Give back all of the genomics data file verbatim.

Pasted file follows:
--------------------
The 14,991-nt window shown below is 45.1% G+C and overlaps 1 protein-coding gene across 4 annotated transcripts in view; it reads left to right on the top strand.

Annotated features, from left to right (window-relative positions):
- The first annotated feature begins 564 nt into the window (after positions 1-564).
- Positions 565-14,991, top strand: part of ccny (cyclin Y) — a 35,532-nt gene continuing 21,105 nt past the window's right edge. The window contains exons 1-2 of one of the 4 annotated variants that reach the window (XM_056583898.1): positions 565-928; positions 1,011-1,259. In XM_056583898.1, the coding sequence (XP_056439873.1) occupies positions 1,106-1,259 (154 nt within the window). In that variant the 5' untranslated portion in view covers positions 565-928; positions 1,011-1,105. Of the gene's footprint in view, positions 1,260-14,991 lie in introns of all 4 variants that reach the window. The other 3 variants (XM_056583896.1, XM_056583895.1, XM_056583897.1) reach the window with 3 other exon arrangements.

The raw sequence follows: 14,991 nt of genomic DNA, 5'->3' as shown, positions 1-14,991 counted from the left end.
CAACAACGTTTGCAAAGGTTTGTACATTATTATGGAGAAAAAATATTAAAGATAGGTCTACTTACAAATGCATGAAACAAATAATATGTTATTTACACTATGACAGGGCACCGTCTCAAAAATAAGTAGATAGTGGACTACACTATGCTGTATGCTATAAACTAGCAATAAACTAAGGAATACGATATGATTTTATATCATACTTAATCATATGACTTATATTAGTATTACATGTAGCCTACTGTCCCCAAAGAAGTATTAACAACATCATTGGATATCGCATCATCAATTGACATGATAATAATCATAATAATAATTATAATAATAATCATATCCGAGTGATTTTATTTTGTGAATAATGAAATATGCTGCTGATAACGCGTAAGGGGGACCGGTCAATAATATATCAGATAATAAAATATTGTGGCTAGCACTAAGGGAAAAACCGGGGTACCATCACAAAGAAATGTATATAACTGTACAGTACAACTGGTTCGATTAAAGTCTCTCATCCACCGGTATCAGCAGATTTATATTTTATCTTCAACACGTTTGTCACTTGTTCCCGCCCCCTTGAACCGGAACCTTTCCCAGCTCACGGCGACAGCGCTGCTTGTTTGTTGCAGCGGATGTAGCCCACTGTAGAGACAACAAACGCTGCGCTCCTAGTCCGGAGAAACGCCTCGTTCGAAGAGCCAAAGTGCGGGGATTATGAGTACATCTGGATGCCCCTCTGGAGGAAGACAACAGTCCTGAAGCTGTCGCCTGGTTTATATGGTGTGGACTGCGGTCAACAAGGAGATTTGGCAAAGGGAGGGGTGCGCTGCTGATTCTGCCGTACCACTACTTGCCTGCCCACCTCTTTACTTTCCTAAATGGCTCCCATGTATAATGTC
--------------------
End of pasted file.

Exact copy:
The 14,991-nt window shown below is 45.1% G+C and overlaps 1 protein-coding gene across 4 annotated transcripts in view; it reads left to right on the top strand.

Annotated features, from left to right (window-relative positions):
- The first annotated feature begins 564 nt into the window (after positions 1-564).
- Positions 565-14,991, top strand: part of ccny (cyclin Y) — a 35,532-nt gene continuing 21,105 nt past the window's right edge. The window contains exons 1-2 of one of the 4 annotated variants that reach the window (XM_056583898.1): positions 565-928; positions 1,011-1,259. In XM_056583898.1, the coding sequence (XP_056439873.1) occupies positions 1,106-1,259 (154 nt within the window). In that variant the 5' untranslated portion in view covers positions 565-928; positions 1,011-1,105. Of the gene's footprint in view, positions 1,260-14,991 lie in introns of all 4 variants that reach the window. The other 3 variants (XM_056583896.1, XM_056583895.1, XM_056583897.1) reach the window with 3 other exon arrangements.

The raw sequence follows: 14,991 nt of genomic DNA, 5'->3' as shown, positions 1-14,991 counted from the left end.
CAACAACGTTTGCAAAGGTTTGTACATTATTATGGAGAAAAAATATTAAAGATAGGTCTACTTACAAATGCATGAAACAAATAATATGTTATTTACACTATGACAGGGCACCGTCTCAAAAATAAGTAGATAGTGGACTACACTATGCTGTATGCTATAAACTAGCAATAAACTAAGGAATACGATATGATTTTATATCATACTTAATCATATGACTTATATTAGTATTACATGTAGCCTACTGTCCCCAAAGAAGTATTAACAACATCATTGGATATCGCATCATCAATTGACATGATAATAATCATAATAATAATTATAATAATAATCATATCCGAGTGATTTTATTTTGTGAATAATGAAATATGCTGCTGATAACGCGTAAGGGGGACCGGTCAATAATATATCAGATAATAAAATATTGTGGCTAGCACTAAGGGAAAAACCGGGGTACCATCACAAAGAAATGTATATAACTGTACAGTACAACTGGTTCGATTAAAGTCTCTCATCCACCGGTATCAGCAGATTTATATTTTATCTTCAACACGTTTGTCACTTGTTCCCGCCCCCTTGAACCGGAACCTTTCCCAGCTCACGGCGACAGCGCTGCTTGTTTGTTGCAGCGGATGTAGCCCACTGTAGAGACAACAAACGCTGCGCTCCTAGTCCGGAGAAACGCCTCGTTCGAAGAGCCAAAGTGCGGGGATTATGAGTACATCTGGATGCCCCTCTGGAGGAAGACAACAGTCCTGAAGCTGTCGCCTGGTTTATATGGTGTGGACTGCGGTCAACAAGGAGATTTGGCAAAGGGAGGGGTGCGCTGCTGATTCTGCCGTACCACTACTTGCCTGCCCACCTCTTTACTTTCCTAAATGGCTCCCATGTATAATGTC